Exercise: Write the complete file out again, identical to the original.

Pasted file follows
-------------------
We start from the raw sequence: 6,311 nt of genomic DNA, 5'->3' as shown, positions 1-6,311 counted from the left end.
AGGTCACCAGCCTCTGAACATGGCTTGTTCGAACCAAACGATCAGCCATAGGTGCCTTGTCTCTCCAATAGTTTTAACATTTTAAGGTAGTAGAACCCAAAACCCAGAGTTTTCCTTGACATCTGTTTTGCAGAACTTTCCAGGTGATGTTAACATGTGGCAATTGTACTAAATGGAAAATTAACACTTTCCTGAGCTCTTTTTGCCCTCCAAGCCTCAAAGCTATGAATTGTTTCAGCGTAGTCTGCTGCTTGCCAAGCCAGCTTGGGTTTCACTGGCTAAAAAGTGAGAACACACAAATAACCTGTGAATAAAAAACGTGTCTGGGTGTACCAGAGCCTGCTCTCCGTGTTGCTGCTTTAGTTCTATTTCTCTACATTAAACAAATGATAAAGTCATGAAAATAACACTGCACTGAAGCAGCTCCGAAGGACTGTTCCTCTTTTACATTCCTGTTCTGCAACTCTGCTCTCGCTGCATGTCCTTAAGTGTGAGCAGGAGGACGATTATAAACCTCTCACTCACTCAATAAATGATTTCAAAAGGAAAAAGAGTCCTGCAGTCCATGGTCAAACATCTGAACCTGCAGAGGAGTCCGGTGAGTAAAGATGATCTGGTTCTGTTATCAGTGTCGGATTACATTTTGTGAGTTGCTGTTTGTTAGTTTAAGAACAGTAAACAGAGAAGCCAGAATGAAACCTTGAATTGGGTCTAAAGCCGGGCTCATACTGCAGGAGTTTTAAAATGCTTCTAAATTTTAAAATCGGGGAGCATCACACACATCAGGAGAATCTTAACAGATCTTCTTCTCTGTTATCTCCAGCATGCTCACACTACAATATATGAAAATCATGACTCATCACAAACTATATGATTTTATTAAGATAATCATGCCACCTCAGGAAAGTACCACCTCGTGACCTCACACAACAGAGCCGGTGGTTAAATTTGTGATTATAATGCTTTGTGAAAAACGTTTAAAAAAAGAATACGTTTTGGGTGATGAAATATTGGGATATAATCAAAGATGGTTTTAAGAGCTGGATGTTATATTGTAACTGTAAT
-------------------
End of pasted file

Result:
We start from the raw sequence: 6,311 nt of genomic DNA, 5'->3' as shown, positions 1-6,311 counted from the left end.
AGGTCACCAGCCTCTGAACATGGCTTGTTCGAACCAAACGATCAGCCATAGGTGCCTTGTCTCTCCAATAGTTTTAACATTTTAAGGTAGTAGAACCCAAAACCCAGAGTTTTCCTTGACATCTGTTTTGCAGAACTTTCCAGGTGATGTTAACATGTGGCAATTGTACTAAATGGAAAATTAACACTTTCCTGAGCTCTTTTTGCCCTCCAAGCCTCAAAGCTATGAATTGTTTCAGCGTAGTCTGCTGCTTGCCAAGCCAGCTTGGGTTTCACTGGCTAAAAAGTGAGAACACACAAATAACCTGTGAATAAAAAACGTGTCTGGGTGTACCAGAGCCTGCTCTCCGTGTTGCTGCTTTAGTTCTATTTCTCTACATTAAACAAATGATAAAGTCATGAAAATAACACTGCACTGAAGCAGCTCCGAAGGACTGTTCCTCTTTTACATTCCTGTTCTGCAACTCTGCTCTCGCTGCATGTCCTTAAGTGTGAGCAGGAGGACGATTATAAACCTCTCACTCACTCAATAAATGATTTCAAAAGGAAAAAGAGTCCTGCAGTCCATGGTCAAACATCTGAACCTGCAGAGGAGTCCGGTGAGTAAAGATGATCTGGTTCTGTTATCAGTGTCGGATTACATTTTGTGAGTTGCTGTTTGTTAGTTTAAGAACAGTAAACAGAGAAGCCAGAATGAAACCTTGAATTGGGTCTAAAGCCGGGCTCATACTGCAGGAGTTTTAAAATGCTTCTAAATTTTAAAATCGGGGAGCATCACACACATCAGGAGAATCTTAACAGATCTTCTTCTCTGTTATCTCCAGCATGCTCACACTACAATATATGAAAATCATGACTCATCACAAACTATATGATTTTATTAAGATAATCATGCCACCTCAGGAAAGTACCACCTCGTGACCTCACACAACAGAGCCGGTGGTTAAATTTGTGATTATAATGCTTTGTGAAAAACGTTTAAAAAAAGAATACGTTTTGGGTGATGAAATATTGGGATATAATCAAAGATGGTTTTAAGAGCTGGATGTTATATTGTAACTGTAAT